After a major shake-up in the Baltimore Police Department's top ranks, several of the city's African-American leaders called yesterday for a meeting with Mayor Martin O'Malley and his police commissioner and demanded that they more fully explain the abrupt changes.
City Councilman Norman A. Handy Sr. also said he would introduce a council resolution tomorrow calling for O'Malley and Commissioner Edward T. Norris to testify before the council's public safety subcommittee, which Handy leads.
O'Malley's spokesman, Tony White, said that the mayor and the commissioner would testify at any hearings, and that O'Malley would answer questions on the matter tomorrow during a scheduled lunch with council members.
Black leaders said they were particularly upset and perplexed over the removal Friday of the department's second-in-command, Deputy Police Commissioner Barry W. Powell, the force's highest-ranking African-American.
Handy and state Sen. Clarence M. Mitchell IV, who led the push yesterday for a meeting with the mayor, said they also want to know more about the removal of three other police commanders.
"The information we have received seems insufficient for the action that was taken," Handy said. "Barry Powell was the commander in charge of day-to-day operations of the department. ... Barry Powell until [Friday] was, in effect, the man handling the success the commissioner can claim. Suddenly, without any documentation, without any conversation, he is persona non grata."
Norris said Friday he was making the changes because he was "not satisfied" with the commanders' efforts to reduce city crime. During the past 42 days, more than 40 homicides have occurred -- a pace of violence that could endanger Norris' efforts to reduce killings.
O'Malley has set a goal of fewer than 175 homicides next year. Last year, the city had 262 homicides -- the first time in a decade that Baltimore recorded fewer than 300.
Police officials said Norris was growing frustrated with commanders who seemed unwilling to take steps to reduce crime in recent months.
"Too many people in the city -- many of them kids -- are dying," Norris said Friday.
But Handy and other African-American leaders said they were not satisfied with Norris' explanation for Powell's dismissal.
African-American leaders also said yesterday that they did not understand why the language changed so quickly. Powell, Norris and O'Malley stood together during a news conference Tuesday trumpeting Norris' first anniversary as commissioner and their success in reducing crime.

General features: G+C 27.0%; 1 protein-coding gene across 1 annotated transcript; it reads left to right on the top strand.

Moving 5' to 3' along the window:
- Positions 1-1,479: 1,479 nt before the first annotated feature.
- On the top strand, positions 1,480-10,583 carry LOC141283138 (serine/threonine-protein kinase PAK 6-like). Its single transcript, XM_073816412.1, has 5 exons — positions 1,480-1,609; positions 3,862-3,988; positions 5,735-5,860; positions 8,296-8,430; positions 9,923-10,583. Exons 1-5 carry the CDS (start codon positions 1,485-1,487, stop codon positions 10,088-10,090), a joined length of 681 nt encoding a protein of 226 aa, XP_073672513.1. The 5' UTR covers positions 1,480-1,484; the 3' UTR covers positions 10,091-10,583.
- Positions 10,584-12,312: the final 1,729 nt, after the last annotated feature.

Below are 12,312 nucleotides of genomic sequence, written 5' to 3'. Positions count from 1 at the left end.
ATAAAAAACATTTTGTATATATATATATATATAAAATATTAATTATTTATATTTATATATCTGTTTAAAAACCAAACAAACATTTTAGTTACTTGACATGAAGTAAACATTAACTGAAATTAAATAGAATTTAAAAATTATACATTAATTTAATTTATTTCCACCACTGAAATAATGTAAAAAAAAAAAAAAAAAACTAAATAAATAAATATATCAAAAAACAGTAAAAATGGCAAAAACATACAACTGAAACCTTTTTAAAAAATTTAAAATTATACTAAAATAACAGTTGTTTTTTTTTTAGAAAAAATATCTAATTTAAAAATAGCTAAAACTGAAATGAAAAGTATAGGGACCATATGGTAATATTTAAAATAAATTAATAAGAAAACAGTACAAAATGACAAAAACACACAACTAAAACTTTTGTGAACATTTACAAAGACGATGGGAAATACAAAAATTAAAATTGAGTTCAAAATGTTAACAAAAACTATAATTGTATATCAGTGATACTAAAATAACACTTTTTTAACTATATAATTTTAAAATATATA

"How can you say it's [a question of] performance when a week ago this man was standing right next to you?" Mitchell said.
But White said yesterday that the news conference might have helped speed up the changes.
Although Norris continued to express concern about the recent spate of violence -- especially in the Western District, where the news conference was held -- other commanders did not seem so alarmed, White said.
"It just didn't seem like everyone realized that we were losing ground," White said. "It was an anniversary celebration, not a victory celebration."
African-American leaders also expressed concern about the removal of Col. James L. Hawkins, another African-American who conducted a widely criticized internal sting operation this year that focused on a take-home police car.
That incident also drew in Powell, who, some high-ranking police sources said, participated in the sting -- an allegation Powell has denied.
Norris alluded to those internal distractions Friday, saying he wanted his "agency to focus outside."
Also Friday, Norris dismissed Col. Robert C. Novak, who ran the department's patrol division, and Maj. Dawn Jessa, who headed the communications unit. Both are white.
Maj. Robert M. Stanton, who headed the department's homicide unit, is taking over Hawkins' job overseeing the agency's criminal investigation division. Stanton is white. Maj. Kenneth Blackwell, an African-American, will head the department's patrol division. Blackwell had been Novak's chief of staff.
Powell has said he would retire, and the other ousted commanders are expected to do the same, rather than face demotion to lieutenant.
The African-American leaders also said they did not want Baltimore to become "NYPD South," a reference directed at Norris and several commanders he brought with him from the New York force.
Norris ran the day-to-day operations of the New York Police Department before joining Baltimore's force last year.
Handy held a meeting about the shake-up early yesterday at his church, Unity United Methodist in West Baltimore. It was attended by several city and state African-American leaders. Among those who attended were Mitchell, state Sen. Joan Carter Conway and City Council members Melvin L. Stukes, Helen Holton and Bernard C. "Jack" Young.
Del. Howard P. Rawlings did not attend the meeting, but said he wanted to know more about the dismissals. He also said that O'Malley had a clear mandate from voters to aggressively tackle crime and would reserve judgment until he had "more facts."
"If we don't get ahold of this current spate of violence, all the gains we had last year will be wiped away," Rawlings said.